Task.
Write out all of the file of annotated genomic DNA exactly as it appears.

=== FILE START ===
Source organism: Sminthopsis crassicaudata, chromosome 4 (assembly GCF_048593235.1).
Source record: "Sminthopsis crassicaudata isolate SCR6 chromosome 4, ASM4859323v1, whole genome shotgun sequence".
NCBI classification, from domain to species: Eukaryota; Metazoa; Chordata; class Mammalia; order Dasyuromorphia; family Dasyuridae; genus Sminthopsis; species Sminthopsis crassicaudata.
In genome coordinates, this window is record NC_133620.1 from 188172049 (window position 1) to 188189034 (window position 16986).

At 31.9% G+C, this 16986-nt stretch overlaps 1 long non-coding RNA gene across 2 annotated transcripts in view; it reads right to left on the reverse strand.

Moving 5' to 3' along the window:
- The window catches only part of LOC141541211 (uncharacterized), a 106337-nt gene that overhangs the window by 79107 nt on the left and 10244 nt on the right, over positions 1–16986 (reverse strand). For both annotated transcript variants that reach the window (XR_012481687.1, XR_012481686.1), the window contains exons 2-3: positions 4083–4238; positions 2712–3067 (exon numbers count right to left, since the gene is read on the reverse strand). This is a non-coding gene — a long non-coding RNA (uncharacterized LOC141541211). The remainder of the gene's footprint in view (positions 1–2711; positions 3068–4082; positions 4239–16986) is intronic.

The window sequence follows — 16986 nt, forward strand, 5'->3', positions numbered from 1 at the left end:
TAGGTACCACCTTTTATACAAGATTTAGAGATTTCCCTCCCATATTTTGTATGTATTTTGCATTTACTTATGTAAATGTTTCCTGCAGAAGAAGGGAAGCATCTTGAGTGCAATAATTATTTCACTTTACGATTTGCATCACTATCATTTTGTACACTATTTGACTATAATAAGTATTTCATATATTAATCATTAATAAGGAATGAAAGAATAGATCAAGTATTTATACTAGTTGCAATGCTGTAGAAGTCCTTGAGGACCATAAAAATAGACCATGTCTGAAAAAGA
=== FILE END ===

Source organism: Sminthopsis crassicaudata, chromosome 4 (assembly GCF_048593235.1).
Source record: "Sminthopsis crassicaudata isolate SCR6 chromosome 4, ASM4859323v1, whole genome shotgun sequence".
NCBI classification, from domain to species: Eukaryota; Metazoa; Chordata; class Mammalia; order Dasyuromorphia; family Dasyuridae; genus Sminthopsis; species Sminthopsis crassicaudata.
In genome coordinates, this window is record NC_133620.1 from 188172049 (window position 1) to 188189034 (window position 16986).

At 31.9% G+C, this 16986-nt stretch overlaps 1 long non-coding RNA gene across 2 annotated transcripts in view; it reads right to left on the reverse strand.

Moving 5' to 3' along the window:
- The window catches only part of LOC141541211 (uncharacterized), a 106337-nt gene that overhangs the window by 79107 nt on the left and 10244 nt on the right, over positions 1–16986 (reverse strand). For both annotated transcript variants that reach the window (XR_012481687.1, XR_012481686.1), the window contains exons 2-3: positions 4083–4238; positions 2712–3067 (exon numbers count right to left, since the gene is read on the reverse strand). This is a non-coding gene — a long non-coding RNA (uncharacterized LOC141541211). The remainder of the gene's footprint in view (positions 1–2711; positions 3068–4082; positions 4239–16986) is intronic.

The window sequence follows — 16986 nt, forward strand, 5'->3', positions numbered from 1 at the left end:
TAGGTACCACCTTTTATACAAGATTTAGAGATTTCCCTCCCATATTTTGTATGTATTTTGCATTTACTTATGTAAATGTTTCCTGCAGAAGAAGGGAAGCATCTTGAGTGCAATAATTATTTCACTTTACGATTTGCATCACTATCATTTTGTACACTATTTGACTATAATAAGTATTTCATATATTAATCATTAATAAGGAATGAAAGAATAGATCAAGTATTTATACTAGTTGCAATGCTGTAGAAGTCCTTGAGGACCATAAAAATAGACCATGTCTGAAAAAGA